The irradiations were carried out on the True Beam® linear accelerator (Varian Medical Systems, Palo Alto, USA). Prior to the irradiation of the films on the linear accelerator, the uncertainties in the outputs of 6, 10 and 15 MV beams were estimated following the procedure mentioned in IAEA-TECDOC-1585.[17] The film irradiation and ionization chamber measurements were done using the slab phantom in the isocentric geometry at 10 cm depth by 10 cm × 10 cm field size. Twelve calibrations doses extending through the optimum range of EBT3 films, i.e., 0.2–10 Gy were delivered for the calibration of EBT3 films.[18]

Image analysis

Image J software (Version 1.51a, National Institute of Health, Bethesda, Maryland, USA) was used for the image analysis. The region of interest (ROI) of 4 cm × 4 cm was chosen for reading the PV in the RGB colour channels.[18]

Probability distribution of the pixel values

The nature of spread in the PV of films, irradiated by 6, 10 and 15 MV beams to the dose of 200 cGy was determined by plotting the PD function of PV in the RGB channels for above-mentioned energies. The probabilities of PV were obtained by taking the ratio of the counts of particular PV to the total pixels counts in the ROI. For better readability of the data, corresponding normalized histograms and 1σ confidence levels have also been plotted. The data was fitted with TD and the goodness of fit was estimated by the sum of squares of the deviation of measured data from the fitted value.

The “t” value of TD was used for determining confidence intervals (CI) and hence, SU of the components of the exposed films, this was used further in determining the CSU (total uncertainty) of the exposed films and the experiment.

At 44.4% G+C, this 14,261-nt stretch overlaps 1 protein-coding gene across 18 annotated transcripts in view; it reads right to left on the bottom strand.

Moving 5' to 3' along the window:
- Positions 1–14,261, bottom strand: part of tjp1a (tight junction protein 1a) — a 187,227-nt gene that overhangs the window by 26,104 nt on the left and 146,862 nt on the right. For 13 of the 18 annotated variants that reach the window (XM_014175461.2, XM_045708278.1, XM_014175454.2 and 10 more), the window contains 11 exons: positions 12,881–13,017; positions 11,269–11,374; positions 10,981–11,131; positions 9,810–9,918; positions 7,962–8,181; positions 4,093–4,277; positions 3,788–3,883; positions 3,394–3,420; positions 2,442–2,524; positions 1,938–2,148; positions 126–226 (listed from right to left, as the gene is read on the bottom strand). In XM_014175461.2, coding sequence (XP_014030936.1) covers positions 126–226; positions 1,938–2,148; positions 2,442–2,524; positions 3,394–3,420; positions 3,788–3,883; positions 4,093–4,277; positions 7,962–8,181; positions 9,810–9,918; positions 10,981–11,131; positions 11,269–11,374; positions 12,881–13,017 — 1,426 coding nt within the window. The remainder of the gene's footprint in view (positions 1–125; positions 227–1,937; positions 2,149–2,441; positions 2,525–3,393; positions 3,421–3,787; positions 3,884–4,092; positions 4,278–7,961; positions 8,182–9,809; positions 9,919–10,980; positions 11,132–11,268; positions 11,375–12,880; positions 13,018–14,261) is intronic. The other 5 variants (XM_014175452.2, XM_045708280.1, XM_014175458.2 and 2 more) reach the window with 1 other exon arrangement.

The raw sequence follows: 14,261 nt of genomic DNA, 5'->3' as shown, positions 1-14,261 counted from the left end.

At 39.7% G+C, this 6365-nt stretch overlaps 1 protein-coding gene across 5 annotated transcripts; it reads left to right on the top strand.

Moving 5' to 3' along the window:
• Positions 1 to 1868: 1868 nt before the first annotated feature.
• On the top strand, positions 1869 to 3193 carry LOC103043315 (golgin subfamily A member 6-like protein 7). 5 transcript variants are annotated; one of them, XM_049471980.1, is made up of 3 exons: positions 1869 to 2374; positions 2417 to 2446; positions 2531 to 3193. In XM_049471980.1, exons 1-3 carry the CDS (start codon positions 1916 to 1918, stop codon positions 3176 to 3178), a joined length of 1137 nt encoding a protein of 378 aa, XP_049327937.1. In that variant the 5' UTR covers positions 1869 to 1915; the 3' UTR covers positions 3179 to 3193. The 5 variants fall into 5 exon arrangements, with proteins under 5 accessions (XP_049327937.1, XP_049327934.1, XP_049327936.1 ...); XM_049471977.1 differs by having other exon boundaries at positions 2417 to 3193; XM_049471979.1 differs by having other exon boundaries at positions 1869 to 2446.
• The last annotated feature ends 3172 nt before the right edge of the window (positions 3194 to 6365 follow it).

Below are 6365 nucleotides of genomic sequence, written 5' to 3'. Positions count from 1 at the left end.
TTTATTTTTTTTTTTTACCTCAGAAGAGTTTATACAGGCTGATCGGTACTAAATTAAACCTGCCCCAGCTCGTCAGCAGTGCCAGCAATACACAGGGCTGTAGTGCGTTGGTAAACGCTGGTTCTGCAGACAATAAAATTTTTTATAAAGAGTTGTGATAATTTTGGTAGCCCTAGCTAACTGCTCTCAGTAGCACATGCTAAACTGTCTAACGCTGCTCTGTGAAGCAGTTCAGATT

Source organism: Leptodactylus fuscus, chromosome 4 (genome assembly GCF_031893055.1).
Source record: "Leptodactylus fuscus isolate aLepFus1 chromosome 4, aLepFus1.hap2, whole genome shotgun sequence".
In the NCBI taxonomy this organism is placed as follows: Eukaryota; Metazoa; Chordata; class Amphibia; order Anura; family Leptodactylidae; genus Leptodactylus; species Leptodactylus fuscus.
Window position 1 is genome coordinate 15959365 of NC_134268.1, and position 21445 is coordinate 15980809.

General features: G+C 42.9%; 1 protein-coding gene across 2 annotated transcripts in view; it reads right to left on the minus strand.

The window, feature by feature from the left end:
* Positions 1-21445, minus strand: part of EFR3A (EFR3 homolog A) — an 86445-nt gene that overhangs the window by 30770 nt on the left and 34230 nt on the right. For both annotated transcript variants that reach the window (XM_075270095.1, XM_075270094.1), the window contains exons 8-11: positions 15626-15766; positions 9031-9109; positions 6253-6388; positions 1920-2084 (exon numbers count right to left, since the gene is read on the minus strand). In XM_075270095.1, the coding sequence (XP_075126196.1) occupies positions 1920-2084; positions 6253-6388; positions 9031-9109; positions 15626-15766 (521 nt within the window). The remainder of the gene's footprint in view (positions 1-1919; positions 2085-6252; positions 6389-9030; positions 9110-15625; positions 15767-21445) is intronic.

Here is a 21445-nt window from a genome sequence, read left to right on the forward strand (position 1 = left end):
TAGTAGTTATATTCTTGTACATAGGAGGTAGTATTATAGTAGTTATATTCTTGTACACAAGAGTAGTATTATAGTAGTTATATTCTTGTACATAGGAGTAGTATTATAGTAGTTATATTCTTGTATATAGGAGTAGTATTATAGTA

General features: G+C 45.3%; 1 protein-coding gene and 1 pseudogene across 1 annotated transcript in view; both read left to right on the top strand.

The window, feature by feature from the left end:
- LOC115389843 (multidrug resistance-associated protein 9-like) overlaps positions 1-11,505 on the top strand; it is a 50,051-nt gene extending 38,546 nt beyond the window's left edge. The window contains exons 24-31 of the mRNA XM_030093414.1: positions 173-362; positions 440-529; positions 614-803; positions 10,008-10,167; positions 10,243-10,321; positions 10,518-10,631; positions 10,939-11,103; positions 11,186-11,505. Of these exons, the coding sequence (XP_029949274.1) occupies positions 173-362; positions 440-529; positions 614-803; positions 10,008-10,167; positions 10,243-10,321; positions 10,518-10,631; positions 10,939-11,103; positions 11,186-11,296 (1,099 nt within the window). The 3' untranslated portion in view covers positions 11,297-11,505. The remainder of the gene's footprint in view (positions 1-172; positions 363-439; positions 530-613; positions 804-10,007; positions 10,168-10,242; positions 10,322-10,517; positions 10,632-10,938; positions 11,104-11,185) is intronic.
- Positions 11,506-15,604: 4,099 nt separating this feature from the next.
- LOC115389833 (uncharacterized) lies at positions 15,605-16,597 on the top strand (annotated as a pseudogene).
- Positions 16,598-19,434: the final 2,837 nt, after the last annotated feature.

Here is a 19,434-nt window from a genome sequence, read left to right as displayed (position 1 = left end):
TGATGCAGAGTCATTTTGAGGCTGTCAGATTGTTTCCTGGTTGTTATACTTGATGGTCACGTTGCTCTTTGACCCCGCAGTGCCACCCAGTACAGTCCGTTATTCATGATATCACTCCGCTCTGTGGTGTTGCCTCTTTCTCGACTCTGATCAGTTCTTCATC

The CI of the mean PV of the data following TD is given by



here, μ = Mean of the samples

σ (Sigma) = Standard deviation of the mean of samplest = TD critical value for the given degrees of freedom (DF) and probability, available from standard tables

n = sample size

In this study, the SU of the components of the exposed film has been obtained from error (±) term of eq. (1), expressed as the percentage of the mean PV.

Film calibration and curve fitting

Calibration curves were plotted between the NOD and delivered doses for the three colour channels. The expression used for the calculation of NOD[19] is as follows:



here, Iexp, Iunexp and Ibckg are the PV for exposed, unexposed films and dark sheet, respectively.

Non-linear relationship was used to obtain dose from the measured NOD,[20]

D = a.NOD + b.NODc (3)

Here, a and b are fitting parameters and D is the delivered dose. Parameter c has the value that gives the best fitting results and generally lies between 2 and 3. For our experimental data, the value of 2.5 gave the best fitting results. Levenberg-Marquardt optimization algorithm was used for the fitting of experimental data, this is because this algorithm is adapted for the fitting of multiple parameters and non-linear functions.[21]

Uncertainty estimation